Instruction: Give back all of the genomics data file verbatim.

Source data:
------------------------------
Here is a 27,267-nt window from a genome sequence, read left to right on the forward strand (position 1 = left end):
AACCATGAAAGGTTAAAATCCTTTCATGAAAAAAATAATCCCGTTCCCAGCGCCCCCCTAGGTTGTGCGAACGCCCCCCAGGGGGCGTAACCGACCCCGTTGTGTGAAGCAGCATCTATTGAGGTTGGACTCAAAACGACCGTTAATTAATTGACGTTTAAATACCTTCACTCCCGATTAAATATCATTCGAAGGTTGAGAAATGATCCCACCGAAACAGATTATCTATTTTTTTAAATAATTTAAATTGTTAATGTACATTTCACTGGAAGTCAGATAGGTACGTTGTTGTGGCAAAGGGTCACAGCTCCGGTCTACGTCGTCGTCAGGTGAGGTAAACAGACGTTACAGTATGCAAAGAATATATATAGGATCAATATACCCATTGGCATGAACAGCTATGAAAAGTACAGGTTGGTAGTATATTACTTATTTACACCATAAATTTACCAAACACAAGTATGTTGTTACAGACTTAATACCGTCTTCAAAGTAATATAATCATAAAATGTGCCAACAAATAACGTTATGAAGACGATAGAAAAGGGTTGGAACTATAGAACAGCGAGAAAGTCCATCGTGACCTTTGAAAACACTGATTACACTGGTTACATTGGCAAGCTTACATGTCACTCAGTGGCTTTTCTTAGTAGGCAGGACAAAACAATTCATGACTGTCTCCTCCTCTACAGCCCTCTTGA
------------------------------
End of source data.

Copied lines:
Here is a 27,267-nt window from a genome sequence, read left to right on the forward strand (position 1 = left end):
AACCATGAAAGGTTAAAATCCTTTCATGAAAAAAATAATCCCGTTCCCAGCGCCCCCCTAGGTTGTGCGAACGCCCCCCAGGGGGCGTAACCGACCCCGTTGTGTGAAGCAGCATCTATTGAGGTTGGACTCAAAACGACCGTTAATTAATTGACGTTTAAATACCTTCACTCCCGATTAAATATCATTCGAAGGTTGAGAAATGATCCCACCGAAACAGATTATCTATTTTTTTAAATAATTTAAATTGTTAATGTACATTTCACTGGAAGTCAGATAGGTACGTTGTTGTGGCAAAGGGTCACAGCTCCGGTCTACGTCGTCGTCAGGTGAGGTAAACAGACGTTACAGTATGCAAAGAATATATATAGGATCAATATACCCATTGGCATGAACAGCTATGAAAAGTACAGGTTGGTAGTATATTACTTATTTACACCATAAATTTACCAAACACAAGTATGTTGTTACAGACTTAATACCGTCTTCAAAGTAATATAATCATAAAATGTGCCAACAAATAACGTTATGAAGACGATAGAAAAGGGTTGGAACTATAGAACAGCGAGAAAGTCCATCGTGACCTTTGAAAACACTGATTACACTGGTTACATTGGCAAGCTTACATGTCACTCAGTGGCTTTTCTTAGTAGGCAGGACAAAACAATTCATGACTGTCTCCTCCTCTACAGCCCTCTTGA